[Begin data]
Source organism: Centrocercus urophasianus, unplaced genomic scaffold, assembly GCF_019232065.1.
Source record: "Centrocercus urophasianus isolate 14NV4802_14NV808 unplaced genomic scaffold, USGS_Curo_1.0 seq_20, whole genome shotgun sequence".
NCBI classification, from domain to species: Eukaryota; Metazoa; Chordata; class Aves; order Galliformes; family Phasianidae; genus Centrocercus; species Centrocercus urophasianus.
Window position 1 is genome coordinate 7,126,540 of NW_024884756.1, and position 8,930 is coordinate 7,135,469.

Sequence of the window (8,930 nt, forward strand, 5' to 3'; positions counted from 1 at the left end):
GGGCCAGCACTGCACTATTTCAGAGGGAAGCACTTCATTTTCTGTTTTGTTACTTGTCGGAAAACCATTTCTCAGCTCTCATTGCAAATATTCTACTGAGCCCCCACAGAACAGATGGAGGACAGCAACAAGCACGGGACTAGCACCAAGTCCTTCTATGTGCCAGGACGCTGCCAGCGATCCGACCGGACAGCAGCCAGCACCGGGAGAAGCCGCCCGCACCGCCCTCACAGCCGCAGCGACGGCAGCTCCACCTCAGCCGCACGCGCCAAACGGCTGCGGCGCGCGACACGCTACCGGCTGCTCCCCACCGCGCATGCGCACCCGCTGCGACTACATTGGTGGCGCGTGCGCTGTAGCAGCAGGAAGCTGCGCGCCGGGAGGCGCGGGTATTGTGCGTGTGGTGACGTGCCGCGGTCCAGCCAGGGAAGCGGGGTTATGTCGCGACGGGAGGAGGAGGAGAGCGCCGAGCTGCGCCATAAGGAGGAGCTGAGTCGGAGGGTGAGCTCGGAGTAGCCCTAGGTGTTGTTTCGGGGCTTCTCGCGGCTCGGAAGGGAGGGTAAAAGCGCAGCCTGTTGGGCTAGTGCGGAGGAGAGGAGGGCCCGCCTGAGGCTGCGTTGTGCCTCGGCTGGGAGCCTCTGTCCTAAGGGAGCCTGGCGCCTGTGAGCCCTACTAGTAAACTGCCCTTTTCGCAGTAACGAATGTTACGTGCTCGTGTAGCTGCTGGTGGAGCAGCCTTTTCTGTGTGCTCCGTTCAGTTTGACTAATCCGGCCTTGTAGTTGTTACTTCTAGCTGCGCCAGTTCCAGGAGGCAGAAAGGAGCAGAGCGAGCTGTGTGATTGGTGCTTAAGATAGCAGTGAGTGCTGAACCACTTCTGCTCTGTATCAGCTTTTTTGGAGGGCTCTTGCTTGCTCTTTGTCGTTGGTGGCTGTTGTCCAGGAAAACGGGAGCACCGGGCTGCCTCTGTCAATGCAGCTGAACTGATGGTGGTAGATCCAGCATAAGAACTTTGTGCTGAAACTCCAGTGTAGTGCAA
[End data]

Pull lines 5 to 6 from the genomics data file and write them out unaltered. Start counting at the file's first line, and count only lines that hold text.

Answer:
Sequence of the window (8,930 nt, forward strand, 5' to 3'; positions counted from 1 at the left end):
GGGCCAGCACTGCACTATTTCAGAGGGAAGCACTTCATTTTCTGTTTTGTTACTTGTCGGAAAACCATTTCTCAGCTCTCATTGCAAATATTCTACTGAGCCCCCACAGAACAGATGGAGGACAGCAACAAGCACGGGACTAGCACCAAGTCCTTCTATGTGCCAGGACGCTGCCAGCGATCCGACCGGACAGCAGCCAGCACCGGGAGAAGCCGCCCGCACCGCCCTCACAGCCGCAGCGACGGCAGCTCCACCTCAGCCGCACGCGCCAAACGGCTGCGGCGCGCGACACGCTACCGGCTGCTCCCCACCGCGCATGCGCACCCGCTGCGACTACATTGGTGGCGCGTGCGCTGTAGCAGCAGGAAGCTGCGCGCCGGGAGGCGCGGGTATTGTGCGTGTGGTGACGTGCCGCGGTCCAGCCAGGGAAGCGGGGTTATGTCGCGACGGGAGGAGGAGGAGAGCGCCGAGCTGCGCCATAAGGAGGAGCTGAGTCGGAGGGTGAGCTCGGAGTAGCCCTAGGTGTTGTTTCGGGGCTTCTCGCGGCTCGGAAGGGAGGGTAAAAGCGCAGCCTGTTGGGCTAGTGCGGAGGAGAGGAGGGCCCGCCTGAGGCTGCGTTGTGCCTCGGCTGGGAGCCTCTGTCCTAAGGGAGCCTGGCGCCTGTGAGCCCTACTAGTAAACTGCCCTTTTCGCAGTAACGAATGTTACGTGCTCGTGTAGCTGCTGGTGGAGCAGCCTTTTCTGTGTGCTCCGTTCAGTTTGACTAATCCGGCCTTGTAGTTGTTACTTCTAGCTGCGCCAGTTCCAGGAGGCAGAAAGGAGCAGAGCGAGCTGTGTGATTGGTGCTTAAGATAGCAGTGAGTGCTGAACCACTTCTGCTCTGTATCAGCTTTTTTGGAGGGCTCTTGCTTGCTCTTTGTCGTTGGTGGCTGTTGTCCAGGAAAACGGGAGCACCGGGCTGCCTCTGTCAATGCAGCTGAACTGATGGTGGTAGATCCAGCATAAGAACTTTGTGCTGAAACTCCAGTGTAGTGCAA